The Association Between HbA1c and Time in Hypoglycemia During CGM and Self-Monitoring of Blood Glucose in People With Type 1 Diabetes and Multiple Daily Insulin Injections: A Randomized Clinical Trial (GOLD-4)
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Research methods: In the GOLD randomised cross-over trial, 161 individuals with type 1 diabetes treated with multiple daily insulin injections (MDI) were randomised to Continuous Glucose Monitoring (CGM) or conventional therapy with self-monitoring of blood glucose (SMBG) and evaluated over 16 months. We estimated the association between time spent in hypoglycaemia and various mean glucose and HbA1c levels.
Results: Time spent in hypoglycaemia (<3.9 mmol/L and <3.0 mmol/L) increased significantly with lower mean HbA1c and mean glucose levels during both CGM and conventional therapy. During CGM, 24 (57.1%) individuals with HbA1c <7.5 % (<58 mmol/mol) had <1.0% time spent in hypoglycaemia <3.0 mmol/L and 23 (54.8%) had <4.0% time spent in hypoglycaemia <3.9 mmol/L. During CGM, mean time spent in hypoglycaemia for individuals with mean HbA1c 7.0% (52 mmol/mol) was estimated to be 5.4% for <3.9 mmol/L and 1.5% for <3.0 mmol/L. The corresponding values during SMBG were 9.2% and 3.5%, respectively. Individuals with mean glucose levels of 8 mmol/L spent 4.9% more time with glucose levels <3.9 mmol/L and 2.8% more time <3.0 mmol/L during SMBG compared with CGM.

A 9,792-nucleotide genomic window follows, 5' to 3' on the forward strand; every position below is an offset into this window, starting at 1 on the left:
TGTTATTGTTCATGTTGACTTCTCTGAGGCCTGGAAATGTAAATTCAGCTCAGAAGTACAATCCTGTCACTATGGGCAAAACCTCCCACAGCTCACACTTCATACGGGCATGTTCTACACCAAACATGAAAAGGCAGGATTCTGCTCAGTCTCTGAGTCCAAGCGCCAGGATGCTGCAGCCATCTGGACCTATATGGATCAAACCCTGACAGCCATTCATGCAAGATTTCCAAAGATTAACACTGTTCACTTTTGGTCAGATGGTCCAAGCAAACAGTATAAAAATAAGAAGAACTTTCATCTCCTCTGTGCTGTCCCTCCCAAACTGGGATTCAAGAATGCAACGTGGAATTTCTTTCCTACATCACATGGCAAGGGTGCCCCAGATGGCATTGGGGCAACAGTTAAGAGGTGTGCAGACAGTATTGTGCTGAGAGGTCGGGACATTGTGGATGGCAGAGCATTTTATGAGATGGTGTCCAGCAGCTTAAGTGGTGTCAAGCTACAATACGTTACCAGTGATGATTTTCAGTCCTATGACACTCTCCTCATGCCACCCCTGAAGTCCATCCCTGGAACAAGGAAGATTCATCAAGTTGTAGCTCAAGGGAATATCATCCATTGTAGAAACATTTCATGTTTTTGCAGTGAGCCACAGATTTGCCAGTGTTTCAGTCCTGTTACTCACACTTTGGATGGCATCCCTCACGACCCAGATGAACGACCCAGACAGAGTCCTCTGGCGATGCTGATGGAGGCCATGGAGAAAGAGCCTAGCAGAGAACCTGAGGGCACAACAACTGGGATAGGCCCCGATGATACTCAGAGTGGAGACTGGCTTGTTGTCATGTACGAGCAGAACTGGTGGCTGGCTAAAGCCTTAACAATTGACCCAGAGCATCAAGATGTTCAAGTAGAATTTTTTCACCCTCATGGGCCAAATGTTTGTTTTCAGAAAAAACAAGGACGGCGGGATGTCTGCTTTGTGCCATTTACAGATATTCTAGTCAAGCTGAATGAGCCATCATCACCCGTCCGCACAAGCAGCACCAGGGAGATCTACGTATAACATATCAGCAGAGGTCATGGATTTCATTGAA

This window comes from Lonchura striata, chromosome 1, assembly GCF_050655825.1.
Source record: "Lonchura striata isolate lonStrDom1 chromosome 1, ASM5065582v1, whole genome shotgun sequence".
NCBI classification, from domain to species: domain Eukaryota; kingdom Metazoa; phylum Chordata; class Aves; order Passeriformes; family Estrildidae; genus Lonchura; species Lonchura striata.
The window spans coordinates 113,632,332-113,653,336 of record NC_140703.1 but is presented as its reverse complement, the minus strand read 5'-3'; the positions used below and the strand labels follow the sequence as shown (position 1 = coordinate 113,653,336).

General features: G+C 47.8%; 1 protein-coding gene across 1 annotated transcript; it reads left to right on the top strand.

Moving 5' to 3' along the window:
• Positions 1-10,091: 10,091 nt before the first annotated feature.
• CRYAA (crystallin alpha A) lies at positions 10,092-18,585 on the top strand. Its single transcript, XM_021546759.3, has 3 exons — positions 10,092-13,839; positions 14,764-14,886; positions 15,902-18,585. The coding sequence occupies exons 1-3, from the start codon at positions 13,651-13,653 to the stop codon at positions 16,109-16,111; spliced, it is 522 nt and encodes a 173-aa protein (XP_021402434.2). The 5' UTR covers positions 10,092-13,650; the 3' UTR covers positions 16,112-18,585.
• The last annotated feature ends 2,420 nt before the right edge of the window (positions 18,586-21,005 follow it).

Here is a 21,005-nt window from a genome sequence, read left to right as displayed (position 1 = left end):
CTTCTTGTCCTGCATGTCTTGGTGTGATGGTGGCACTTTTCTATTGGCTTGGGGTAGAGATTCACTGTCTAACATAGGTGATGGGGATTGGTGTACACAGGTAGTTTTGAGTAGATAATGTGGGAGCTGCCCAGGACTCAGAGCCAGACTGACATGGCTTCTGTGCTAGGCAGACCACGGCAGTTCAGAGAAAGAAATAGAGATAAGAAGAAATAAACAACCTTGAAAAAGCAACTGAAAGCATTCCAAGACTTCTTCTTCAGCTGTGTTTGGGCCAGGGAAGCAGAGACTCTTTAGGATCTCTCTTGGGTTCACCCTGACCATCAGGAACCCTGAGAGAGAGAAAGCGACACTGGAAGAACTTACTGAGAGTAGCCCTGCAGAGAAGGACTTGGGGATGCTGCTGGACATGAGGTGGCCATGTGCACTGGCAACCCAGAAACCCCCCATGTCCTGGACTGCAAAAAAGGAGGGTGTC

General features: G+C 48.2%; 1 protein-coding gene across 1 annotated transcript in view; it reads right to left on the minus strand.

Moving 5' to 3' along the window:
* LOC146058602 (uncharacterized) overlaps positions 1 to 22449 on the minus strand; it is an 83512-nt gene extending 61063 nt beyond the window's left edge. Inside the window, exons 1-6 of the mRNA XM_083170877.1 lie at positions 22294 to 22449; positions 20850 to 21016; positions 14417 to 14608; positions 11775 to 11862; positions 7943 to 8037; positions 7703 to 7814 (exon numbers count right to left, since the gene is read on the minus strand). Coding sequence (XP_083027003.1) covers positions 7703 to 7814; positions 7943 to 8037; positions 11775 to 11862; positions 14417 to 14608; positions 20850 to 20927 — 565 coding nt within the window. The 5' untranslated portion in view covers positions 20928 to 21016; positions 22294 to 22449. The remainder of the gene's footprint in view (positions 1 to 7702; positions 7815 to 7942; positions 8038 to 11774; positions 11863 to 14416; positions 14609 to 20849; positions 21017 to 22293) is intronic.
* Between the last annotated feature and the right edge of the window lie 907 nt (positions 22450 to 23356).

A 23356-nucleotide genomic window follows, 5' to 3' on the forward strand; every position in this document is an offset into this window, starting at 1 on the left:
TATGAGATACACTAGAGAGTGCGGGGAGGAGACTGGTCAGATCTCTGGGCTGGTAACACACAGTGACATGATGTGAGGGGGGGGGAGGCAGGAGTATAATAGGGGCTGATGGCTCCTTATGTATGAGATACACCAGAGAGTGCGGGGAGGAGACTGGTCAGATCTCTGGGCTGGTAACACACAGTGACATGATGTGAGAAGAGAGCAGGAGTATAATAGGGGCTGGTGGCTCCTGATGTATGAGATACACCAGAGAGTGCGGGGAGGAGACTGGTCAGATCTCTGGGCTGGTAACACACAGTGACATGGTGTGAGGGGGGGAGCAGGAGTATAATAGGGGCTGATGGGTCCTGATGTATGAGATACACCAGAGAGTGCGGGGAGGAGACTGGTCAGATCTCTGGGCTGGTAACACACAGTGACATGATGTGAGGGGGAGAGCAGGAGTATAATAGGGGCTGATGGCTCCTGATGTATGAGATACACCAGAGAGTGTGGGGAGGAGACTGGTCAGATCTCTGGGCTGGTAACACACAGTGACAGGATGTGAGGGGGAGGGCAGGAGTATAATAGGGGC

Conclusions: Reaching current targets for time in hypoglycaemia and at the same time HbA1c targets is challenging for type 1 diabetes patients treated with MDI both with CGM and SMBG monitoring. However, CGM is associated with considerably less time in hypoglycaemia than SMBG at a broad range of HbA1c levels and is crucial for patients with MDI treatment to have a chance to approach hypoglycaemia targets.